Published By Tenzin Phende

Artistes from Ngonpa house performing a group song at the festival. Photo/Tenzin Phende/DIIR

I thought to write today on the recently concluded Yarkyi festival. So, I googled and browsed Wikipedia to do some research on it but I didn’t find much information. So I started to write something with whatever little knowledge I had. If there is any shortcomings or add ups that are needed, please free to let me know.

The annual summer festival of Yarkyi is a musical competition that is held to mark the founding anniversary of Tibetan Institute of Performing Arts (TIPA).

Artistes performing a group song at the festival. Photo/Tenzin Phende/DIIR

The festival is an internal competition between the institute’s two houses: Gyalu and Ngonpa. The title of these two houses is inspired by characters from traditional Tibetan opera. Each group is assigned to research two folk dances, compose one solo and one group song. On the founding anniversary, the actual competition is held in front of dignitaries from Central Tibetan Administration and guests of the institute. The competition is judged by competent experts drawn from various fields. The whole musical program is later performed live for general audiences and is also made available through DVD.

I have attended the 59th founding anniversary of Yarkyi, where I got an opportunity to sit below the stage. I took several shots while the artistes were presenting their best performances on the stage.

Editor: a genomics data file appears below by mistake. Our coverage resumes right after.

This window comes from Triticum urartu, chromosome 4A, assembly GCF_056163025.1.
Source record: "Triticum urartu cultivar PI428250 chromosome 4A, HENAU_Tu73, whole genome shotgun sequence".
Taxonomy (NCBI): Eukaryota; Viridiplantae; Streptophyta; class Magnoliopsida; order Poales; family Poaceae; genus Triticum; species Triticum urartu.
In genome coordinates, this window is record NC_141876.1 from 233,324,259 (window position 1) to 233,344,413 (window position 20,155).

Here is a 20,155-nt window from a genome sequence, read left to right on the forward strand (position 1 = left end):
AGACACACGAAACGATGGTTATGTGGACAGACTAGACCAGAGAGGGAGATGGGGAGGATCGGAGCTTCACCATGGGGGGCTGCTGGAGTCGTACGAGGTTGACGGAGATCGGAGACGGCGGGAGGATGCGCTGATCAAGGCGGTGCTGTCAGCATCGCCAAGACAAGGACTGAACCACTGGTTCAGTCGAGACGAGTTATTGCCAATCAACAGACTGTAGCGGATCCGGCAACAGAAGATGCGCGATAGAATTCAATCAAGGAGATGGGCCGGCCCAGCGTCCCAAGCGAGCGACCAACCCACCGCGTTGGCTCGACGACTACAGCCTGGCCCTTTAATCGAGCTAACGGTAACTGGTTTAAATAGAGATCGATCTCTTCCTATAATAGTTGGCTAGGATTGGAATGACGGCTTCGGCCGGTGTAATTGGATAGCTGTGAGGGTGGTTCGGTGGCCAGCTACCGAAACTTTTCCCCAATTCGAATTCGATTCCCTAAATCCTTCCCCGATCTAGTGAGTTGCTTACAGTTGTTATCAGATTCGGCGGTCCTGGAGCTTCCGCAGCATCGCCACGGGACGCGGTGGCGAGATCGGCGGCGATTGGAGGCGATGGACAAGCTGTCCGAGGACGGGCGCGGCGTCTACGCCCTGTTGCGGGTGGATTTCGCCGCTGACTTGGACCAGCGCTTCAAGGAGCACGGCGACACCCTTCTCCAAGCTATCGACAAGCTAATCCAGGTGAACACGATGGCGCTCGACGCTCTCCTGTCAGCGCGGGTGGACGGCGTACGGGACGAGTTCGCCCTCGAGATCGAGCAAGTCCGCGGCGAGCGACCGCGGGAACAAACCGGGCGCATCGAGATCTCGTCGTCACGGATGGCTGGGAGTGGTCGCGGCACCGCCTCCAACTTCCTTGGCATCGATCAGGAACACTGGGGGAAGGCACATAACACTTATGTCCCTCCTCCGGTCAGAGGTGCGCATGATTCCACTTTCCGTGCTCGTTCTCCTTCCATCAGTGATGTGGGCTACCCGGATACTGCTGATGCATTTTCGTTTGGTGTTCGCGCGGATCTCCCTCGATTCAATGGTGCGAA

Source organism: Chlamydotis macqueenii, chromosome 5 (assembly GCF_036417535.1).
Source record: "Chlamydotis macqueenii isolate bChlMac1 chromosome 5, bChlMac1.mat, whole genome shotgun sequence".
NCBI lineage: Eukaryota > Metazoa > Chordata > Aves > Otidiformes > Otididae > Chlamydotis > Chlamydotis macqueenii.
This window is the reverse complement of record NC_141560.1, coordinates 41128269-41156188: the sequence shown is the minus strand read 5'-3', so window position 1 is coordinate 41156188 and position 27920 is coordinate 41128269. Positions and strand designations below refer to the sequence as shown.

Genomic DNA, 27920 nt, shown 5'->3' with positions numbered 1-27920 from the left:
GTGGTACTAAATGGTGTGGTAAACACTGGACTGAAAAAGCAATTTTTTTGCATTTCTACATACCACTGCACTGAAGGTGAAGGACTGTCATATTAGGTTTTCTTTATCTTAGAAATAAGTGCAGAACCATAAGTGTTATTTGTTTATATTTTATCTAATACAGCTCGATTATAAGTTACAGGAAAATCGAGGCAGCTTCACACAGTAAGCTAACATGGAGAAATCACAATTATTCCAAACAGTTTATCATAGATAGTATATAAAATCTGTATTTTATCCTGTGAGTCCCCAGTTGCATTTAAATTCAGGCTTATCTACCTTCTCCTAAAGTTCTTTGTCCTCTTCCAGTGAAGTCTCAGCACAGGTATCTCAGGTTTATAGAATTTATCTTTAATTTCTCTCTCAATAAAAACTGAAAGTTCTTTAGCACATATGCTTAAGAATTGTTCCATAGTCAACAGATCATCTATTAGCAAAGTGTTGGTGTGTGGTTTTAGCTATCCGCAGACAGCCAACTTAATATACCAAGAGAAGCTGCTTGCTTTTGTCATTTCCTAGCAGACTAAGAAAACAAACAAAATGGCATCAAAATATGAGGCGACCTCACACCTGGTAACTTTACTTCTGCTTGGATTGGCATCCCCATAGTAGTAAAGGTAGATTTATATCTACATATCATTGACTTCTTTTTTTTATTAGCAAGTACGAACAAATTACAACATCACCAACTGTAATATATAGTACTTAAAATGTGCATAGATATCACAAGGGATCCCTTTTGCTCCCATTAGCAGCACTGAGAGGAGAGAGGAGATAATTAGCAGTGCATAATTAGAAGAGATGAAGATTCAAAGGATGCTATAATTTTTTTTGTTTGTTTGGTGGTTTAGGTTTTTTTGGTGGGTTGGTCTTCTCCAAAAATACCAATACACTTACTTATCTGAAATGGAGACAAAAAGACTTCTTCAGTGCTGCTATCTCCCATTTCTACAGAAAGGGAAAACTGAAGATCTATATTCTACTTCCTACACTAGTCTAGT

Gen Samten, a teacher in TIPA performing Nangma Toeshey, traditional Tibetan folk dance. Photo/Tenzin Phende/DIIR

To my notice, Gen Samten la who is a teacher at TIPA was the busiest person during the festival. He was donning multiple roles of MC, an entertainer as well as the in-house DJ that plays recorded music after he is done emceeing.

He even sings Nangma Toeshey, a Tibetan folk song. I don’t have much knowledge of music but I enjoyed the performances while capturing photos of the event. During fourth round of folk dance competition, most of the artist started to sweat a lot as they have to wear Traditional dress meant for people in cold area of Tibet.

Young artistes performing Kongpo dance during YArkyi festival. Photo/Tenzin Phende/DIIR

While watching Yarkyi, I can feel the passion and dedication the artistes. They have put a lot of effort and hard work into the competition. Once the competition is over Ngonpa won the overall performance. I was busy taking a photo while a representative from both houses came to collect the prizes. One girl from Gyalu was almost in tears at the fact that she wasn’t able to take a prize from CTA President which clearly showed their passion and drive towards the competition.

Artist performing duet song during Yarkyi festival. Photo/Tenzin Phende/DIIR

Artistes have started to practice performance since several months back. They secretly practice so that the opponent house won’t be able to copy their styles or tunes. It is done to foster a sense of competition as it is a way to improve capability and hone the skills to greater level.

Artist performing duet song during Yarkyi festival. Photo/Tenzin Phende/DIIR

Tibetan Institute of Performing Arts is one of the pioneer cultural institute established through the vision of His Holiness the 14th Dalai Lama. The institute was established on 11 August 1959, registered under the Society Act XXI of 1860 Government of India. Based in Dharamshala, Himachal Pradesh, the institute aims to preserve and promote Tibetan musical heritage and arts.

Artist performing a Dranyen dance at Yarkyi festival. Photo/Tenzin Phende/DIIR

Female artist performing Kongpo dance at Yarkyi festival. Photo/Tenzin Phende/DIIR

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